Did you all enjoy a nearly week long break (hopefully) full of holiday cheer, and without any major Cal games or news? On Tuesday the football season officially ends, just three days prior to the start of conference play in basketball. Time to start planning your life around round ball rather than oblong ball.
Cal men's basketball closing in on a defining performance
Three weeks ago, I made a plea for patience and optimism regarding Cal's offense:
There has been lots of hand-wringing over the state of the Cal offense, which I understand. Cal lost to San Diego State in part because they scored 8 points over a 15 minute stretch in the 2nd half, and they have had two other ugly, too-close-for-comfort wins against zone defense teams. But I think the underlying stats give reason for optimism (usual caveats about small-sample-size, weak schedule, etc.).
Since then, the Bears have generally looked a bit better on offense, most prominently by scoring a point per possession against Virginia's defense on the road, which is nothing to cough at. Shooting is still a little iffy and the team turned the ball over a bit much for my liking over the last three weeks, but I'm still reasonably optimistic about Cal's offensive future.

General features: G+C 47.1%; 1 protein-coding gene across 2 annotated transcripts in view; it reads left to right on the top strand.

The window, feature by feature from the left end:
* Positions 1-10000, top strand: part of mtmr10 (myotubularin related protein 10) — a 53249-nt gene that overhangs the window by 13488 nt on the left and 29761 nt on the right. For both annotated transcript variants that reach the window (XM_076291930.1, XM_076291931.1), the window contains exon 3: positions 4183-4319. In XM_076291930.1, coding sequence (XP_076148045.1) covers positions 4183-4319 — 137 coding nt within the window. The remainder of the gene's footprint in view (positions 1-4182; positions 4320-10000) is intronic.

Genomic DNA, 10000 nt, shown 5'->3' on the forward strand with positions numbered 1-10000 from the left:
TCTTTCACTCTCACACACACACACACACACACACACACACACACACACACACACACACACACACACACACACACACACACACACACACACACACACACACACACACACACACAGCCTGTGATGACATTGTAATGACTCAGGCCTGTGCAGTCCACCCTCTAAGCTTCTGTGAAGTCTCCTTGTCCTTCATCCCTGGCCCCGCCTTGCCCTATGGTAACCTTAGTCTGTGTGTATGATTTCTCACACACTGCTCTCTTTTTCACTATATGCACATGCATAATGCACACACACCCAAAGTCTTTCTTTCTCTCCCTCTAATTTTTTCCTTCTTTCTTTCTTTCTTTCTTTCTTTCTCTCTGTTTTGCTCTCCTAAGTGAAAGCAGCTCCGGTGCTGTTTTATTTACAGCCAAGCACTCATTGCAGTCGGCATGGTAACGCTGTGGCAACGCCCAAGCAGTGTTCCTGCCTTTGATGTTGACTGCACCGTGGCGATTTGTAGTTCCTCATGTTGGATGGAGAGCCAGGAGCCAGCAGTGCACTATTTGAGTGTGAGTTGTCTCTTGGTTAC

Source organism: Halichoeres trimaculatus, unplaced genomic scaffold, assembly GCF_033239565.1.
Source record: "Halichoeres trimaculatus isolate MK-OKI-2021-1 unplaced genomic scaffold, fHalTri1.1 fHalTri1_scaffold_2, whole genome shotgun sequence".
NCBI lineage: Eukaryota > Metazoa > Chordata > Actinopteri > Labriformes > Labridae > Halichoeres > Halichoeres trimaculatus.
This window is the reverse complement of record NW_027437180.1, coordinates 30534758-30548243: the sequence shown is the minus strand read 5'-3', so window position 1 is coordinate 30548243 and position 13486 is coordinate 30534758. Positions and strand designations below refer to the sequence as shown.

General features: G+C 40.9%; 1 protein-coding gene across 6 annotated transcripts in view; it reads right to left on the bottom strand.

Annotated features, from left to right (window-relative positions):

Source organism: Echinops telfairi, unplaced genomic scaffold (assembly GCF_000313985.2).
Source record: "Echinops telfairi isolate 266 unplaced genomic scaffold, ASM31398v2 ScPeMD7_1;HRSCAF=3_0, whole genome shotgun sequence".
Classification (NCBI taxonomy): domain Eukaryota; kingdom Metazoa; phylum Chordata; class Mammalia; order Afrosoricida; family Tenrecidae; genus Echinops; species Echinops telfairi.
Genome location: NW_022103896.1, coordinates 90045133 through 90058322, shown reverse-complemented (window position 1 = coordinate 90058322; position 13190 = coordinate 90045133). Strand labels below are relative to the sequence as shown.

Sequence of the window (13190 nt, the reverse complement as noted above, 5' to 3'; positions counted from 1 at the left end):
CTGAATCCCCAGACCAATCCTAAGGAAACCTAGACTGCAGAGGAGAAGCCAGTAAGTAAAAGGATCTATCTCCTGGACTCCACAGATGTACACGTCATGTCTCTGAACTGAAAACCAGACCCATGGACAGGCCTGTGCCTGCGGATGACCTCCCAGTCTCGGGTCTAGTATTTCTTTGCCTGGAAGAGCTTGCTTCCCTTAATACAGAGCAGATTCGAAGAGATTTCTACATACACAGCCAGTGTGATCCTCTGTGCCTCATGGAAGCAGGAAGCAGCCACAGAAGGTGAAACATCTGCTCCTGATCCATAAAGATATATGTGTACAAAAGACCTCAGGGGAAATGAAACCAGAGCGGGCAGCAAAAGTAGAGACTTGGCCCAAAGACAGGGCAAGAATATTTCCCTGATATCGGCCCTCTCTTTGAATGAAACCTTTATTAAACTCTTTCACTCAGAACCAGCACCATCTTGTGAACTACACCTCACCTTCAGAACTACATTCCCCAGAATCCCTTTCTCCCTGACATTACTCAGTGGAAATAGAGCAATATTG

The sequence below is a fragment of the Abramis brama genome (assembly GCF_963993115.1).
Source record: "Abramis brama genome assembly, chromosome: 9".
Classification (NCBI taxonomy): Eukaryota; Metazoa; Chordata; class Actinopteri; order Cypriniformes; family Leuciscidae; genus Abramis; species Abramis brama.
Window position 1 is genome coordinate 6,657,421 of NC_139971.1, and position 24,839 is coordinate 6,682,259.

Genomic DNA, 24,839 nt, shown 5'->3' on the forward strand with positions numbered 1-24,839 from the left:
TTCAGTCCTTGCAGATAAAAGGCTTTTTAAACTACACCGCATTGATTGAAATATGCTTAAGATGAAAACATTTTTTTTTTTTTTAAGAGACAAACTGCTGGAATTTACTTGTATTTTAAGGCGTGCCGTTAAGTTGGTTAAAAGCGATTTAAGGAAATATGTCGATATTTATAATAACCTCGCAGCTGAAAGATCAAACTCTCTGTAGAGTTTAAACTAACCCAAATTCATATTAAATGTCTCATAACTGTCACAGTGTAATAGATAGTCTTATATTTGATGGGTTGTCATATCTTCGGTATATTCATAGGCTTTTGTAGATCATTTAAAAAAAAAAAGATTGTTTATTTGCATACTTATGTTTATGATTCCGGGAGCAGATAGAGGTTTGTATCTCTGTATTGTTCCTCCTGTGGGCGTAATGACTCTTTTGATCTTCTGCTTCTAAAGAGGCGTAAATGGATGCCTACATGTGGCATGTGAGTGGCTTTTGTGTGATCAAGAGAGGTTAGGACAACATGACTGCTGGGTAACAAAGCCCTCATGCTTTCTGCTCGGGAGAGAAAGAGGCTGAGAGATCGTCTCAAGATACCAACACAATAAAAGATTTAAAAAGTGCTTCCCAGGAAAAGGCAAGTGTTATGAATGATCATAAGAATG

Now, I always try to focus on the positive (while still trying to stay within the realm of reality) which is why I didn't really talk about Cal's defense. That's because the defense was completely torched in Vegas and had a few other iffy games. At that point in the season, I feared that Cal's defense was going to be the flaw that would be the difference between good and great..
But now? Now I'm ready to argue in favor of optimism for the Cal defense too. Here are two facts that should give you a great deal of confidence:
#1 Cal is 3rd in the nation in 2 point percentage defense at 37.4%
#2 Cal's opponents are attempting 2 point shots 78.2% of the time, the 38th highest rate in the country.
In other words, teams struggle to get good looks inside the arc, and yet Cal's defense is making them attempt those shots (rather than three pointers) at a very high rate.
There are important caveats to that information. Cal has faced an undeniably weak non-conference slate of opponents (although it's worth noting that the Bears have played a few teams with better offenses than defenses). There will likely be some regression to the mean. But there's reason to believe that this team should continue to be pretty good at defending two point shots.
Why? Most of you have probably already guessed, but it's time to heap (even more) praise on Ivan Rabb, and also to acknowledge the perhaps under-appreciated contributions of Kameron Rooks. Last year, Cal only had one rim protector in David Kravish, who ideally would be playing the four. But thanks to Rooks' season ending injury, Cal only had Kravish (and a very raw Kingsley Okoroh) inside.